Dispute Resolution in the Time of COVID-19
Dispute Resolution in the Time of COVID-19. A Hong Kong Lawyer's Perspective
We live in interesting times. While the legal community in Hong Kong have had a head start from lawyers in other parts of the world and have strived to minimise disruption in the times of COVID-19, these last two months have hardly been business-as-usual.
For litigators in Hong Kong, an immediate impact has been the prolonged closure of court registries. All ordinary hearings have been adjourned with little certainty on when they will resume. Our courts have only been dealing with urgent business and with our paper-based filing system, we have not been able to file court documents and commence new proceedings for the first months and a half of the outbreak. Our court registries eventually re-opened three weeks ago but closed again after two weeks due to a second wave of COVID-19 cases in Hong Kong.
As a result, we must constantly keep track of updates and navigate unprecedented and lengthy guidelines. When the registries temporarily re-opened, our team members rushed to be among the first in the queue to collect tickets to make court filings. This was of course contrary to the advice of social distancing, but we needed to get the job done. In one case, we successfully commenced proceedings on behalf of our client but with the second wave of cases, we haven't been able to take the next formal step.
Not unusual to see parties apply for time extensions or adjournment of hearings because of COVID-19
Arbitration, another popular form of dispute resolution, has not been immune. While leading institutions in Asia such as the Hong Kong International Centre (HKIAC) and the Singapore International Arbitration Centre (SIAC) have remained open and accessible for in-person hearings or meetings, with precautionary measures in place, throughout, on 17 March, the International Chamber of Commerce (ICC) announced that all hearings and other meetings scheduled to take place at the ICC Hearing Centre in Paris until 13 April 2020 have been postponed or cancelled. Institutions have also been inviting parties to consider using their virtual services.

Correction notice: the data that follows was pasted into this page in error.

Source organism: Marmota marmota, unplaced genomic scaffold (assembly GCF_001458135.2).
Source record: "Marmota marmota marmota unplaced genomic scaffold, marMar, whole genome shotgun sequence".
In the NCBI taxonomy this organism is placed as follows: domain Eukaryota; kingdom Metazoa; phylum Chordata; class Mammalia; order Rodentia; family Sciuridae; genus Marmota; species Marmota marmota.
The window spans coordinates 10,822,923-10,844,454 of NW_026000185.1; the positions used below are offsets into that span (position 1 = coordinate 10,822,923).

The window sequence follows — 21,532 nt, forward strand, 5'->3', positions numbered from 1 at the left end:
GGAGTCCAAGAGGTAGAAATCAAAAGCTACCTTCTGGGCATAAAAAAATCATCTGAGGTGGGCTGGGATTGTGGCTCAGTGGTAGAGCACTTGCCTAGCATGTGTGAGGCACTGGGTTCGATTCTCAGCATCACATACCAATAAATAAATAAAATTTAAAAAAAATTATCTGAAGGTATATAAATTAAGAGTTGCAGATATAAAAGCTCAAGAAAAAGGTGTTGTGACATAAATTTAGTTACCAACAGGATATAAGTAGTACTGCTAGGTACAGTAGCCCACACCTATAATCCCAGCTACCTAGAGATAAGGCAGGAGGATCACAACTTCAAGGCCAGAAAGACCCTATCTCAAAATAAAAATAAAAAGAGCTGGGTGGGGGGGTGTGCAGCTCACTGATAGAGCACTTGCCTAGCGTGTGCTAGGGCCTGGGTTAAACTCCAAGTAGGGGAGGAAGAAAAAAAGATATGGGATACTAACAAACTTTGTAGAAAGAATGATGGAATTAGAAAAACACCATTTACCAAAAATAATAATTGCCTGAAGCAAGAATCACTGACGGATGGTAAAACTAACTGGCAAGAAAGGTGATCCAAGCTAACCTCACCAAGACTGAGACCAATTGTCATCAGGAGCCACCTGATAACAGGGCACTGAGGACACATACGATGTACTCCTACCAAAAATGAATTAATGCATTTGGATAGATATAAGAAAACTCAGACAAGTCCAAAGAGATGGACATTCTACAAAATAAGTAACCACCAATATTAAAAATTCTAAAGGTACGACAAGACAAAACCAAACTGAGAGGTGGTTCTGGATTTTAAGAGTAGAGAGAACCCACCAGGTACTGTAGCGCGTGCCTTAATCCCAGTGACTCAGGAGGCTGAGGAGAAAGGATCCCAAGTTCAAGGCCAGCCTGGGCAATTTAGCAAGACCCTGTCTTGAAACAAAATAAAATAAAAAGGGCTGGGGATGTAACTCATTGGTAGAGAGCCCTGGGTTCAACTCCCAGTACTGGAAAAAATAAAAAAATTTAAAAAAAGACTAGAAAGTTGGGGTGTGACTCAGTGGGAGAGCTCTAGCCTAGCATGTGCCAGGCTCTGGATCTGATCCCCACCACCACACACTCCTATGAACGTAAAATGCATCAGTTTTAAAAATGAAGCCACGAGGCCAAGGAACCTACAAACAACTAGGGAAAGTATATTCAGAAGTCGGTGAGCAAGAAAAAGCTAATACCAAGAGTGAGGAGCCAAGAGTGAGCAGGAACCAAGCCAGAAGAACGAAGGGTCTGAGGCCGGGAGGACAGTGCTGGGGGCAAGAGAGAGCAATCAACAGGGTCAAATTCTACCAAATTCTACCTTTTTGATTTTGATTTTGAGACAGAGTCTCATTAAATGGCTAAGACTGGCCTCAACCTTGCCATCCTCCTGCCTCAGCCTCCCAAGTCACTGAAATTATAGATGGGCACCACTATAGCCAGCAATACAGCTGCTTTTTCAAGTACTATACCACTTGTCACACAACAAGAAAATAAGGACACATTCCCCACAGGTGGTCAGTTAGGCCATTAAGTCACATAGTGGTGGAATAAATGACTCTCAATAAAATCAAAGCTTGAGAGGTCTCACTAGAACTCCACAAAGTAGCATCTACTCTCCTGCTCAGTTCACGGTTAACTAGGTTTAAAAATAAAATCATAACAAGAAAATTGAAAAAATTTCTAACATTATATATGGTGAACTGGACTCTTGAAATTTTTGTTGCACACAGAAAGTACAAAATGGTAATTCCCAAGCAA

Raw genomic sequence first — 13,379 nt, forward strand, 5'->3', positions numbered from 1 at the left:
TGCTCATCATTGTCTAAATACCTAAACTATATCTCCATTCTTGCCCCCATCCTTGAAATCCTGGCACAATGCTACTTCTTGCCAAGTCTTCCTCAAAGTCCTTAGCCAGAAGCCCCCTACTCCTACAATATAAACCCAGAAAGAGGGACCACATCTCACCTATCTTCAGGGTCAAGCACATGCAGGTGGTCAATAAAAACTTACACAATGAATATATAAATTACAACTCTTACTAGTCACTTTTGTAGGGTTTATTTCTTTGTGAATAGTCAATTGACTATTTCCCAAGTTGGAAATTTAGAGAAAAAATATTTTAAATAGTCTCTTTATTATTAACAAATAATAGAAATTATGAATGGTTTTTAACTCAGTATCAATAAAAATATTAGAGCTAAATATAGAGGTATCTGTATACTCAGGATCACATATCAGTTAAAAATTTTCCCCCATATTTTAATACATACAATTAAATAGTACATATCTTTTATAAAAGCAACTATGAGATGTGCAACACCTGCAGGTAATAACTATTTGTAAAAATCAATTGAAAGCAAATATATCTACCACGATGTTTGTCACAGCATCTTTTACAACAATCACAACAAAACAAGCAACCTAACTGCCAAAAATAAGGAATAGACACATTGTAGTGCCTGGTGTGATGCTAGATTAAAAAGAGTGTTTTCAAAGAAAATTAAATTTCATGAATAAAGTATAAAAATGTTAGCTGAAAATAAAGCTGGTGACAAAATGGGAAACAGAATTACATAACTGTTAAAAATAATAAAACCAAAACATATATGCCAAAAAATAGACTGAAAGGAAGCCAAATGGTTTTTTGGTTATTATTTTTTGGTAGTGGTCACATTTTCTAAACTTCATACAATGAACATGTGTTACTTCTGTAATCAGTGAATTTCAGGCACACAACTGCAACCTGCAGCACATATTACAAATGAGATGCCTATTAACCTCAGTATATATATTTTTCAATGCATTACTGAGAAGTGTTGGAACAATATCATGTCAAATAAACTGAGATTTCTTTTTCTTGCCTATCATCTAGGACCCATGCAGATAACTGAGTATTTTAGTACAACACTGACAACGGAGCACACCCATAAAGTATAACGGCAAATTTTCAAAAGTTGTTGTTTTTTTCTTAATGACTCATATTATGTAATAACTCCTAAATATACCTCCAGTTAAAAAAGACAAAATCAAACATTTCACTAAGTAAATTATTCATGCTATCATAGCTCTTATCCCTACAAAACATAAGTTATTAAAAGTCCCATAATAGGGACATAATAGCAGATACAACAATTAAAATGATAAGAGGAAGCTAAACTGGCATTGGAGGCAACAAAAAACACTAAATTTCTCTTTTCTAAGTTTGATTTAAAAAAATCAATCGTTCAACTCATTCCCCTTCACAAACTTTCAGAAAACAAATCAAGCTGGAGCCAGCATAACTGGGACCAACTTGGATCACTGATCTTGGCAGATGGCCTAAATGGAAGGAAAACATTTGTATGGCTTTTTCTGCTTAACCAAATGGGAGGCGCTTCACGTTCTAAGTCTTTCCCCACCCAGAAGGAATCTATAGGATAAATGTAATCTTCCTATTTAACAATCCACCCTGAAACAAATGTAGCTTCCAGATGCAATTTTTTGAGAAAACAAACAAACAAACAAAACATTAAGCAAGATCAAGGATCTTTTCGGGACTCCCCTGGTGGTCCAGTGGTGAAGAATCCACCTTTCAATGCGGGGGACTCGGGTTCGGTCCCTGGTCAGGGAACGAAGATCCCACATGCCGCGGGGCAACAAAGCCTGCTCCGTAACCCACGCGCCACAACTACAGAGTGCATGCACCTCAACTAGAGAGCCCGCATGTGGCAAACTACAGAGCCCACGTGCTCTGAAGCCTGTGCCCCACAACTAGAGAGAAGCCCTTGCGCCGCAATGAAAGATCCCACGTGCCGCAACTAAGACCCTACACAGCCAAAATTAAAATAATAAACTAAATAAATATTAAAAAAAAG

When dealing with urgent hearings in court or arbitration hearings, we are faced with obstacles in relation to arbitrators, witnesses or counsel being unable to appear as a result of travel restrictions or mandatory quarantine arrangements. Changes can happen with little or no warning. We have also experienced difficulties in instructing barristers who have come into contact with the virus. It is now not unusual to see parties apply for time extensions or adjournment of hearings because of COVID-19.
As the world adapts to a new "normal", we will likely see an increased use of online dispute resolution. China has already been building various platforms. But many places will still need to invest more time to develop trusted platforms incorporating the latest technologies to ensure that confidentiality and privacy are protected and that systems are not vulnerable to hackers. New rules and procedures will need to be developed and tested. Even prior to the outbreak, Hong Kong has been working on eBRAM, an online dispute resolution platform to support business-to-business transactions with resolution of differences through negotiation, mediation and arbitration. We expect the eBRAM platform to be launched this year.
Fortunately I work at a firm that was able to swiftly mobilise staff to work from home by providing adequate technology. But this is not a given at every firm. Depending on where people live, they may not have WIFI access at home. Even with access to technology, it is impossible to guarantee that the connection will always be stable and reliable. Finally even if the technology works on our end, it needs to also work on the other end.
As the world adapts to a new "normal", we will likely see an increased use of online dispute resolution
This outbreak has called for the use of imagination to identify ways to safeguard our clients' interests. The situation is constantly changing and the impact of COVID-19 has been quickly spreading around the world. We need to find ways to maintain a routine, stay mentally and physically healthy, motivate our teams and separate work from our personal lives – which is not always easy when many people have children at home due to school closures and space is a luxury in a city like Hong Kong.
What this outbreak has taught us is that agility and adaptability are key to sustainability.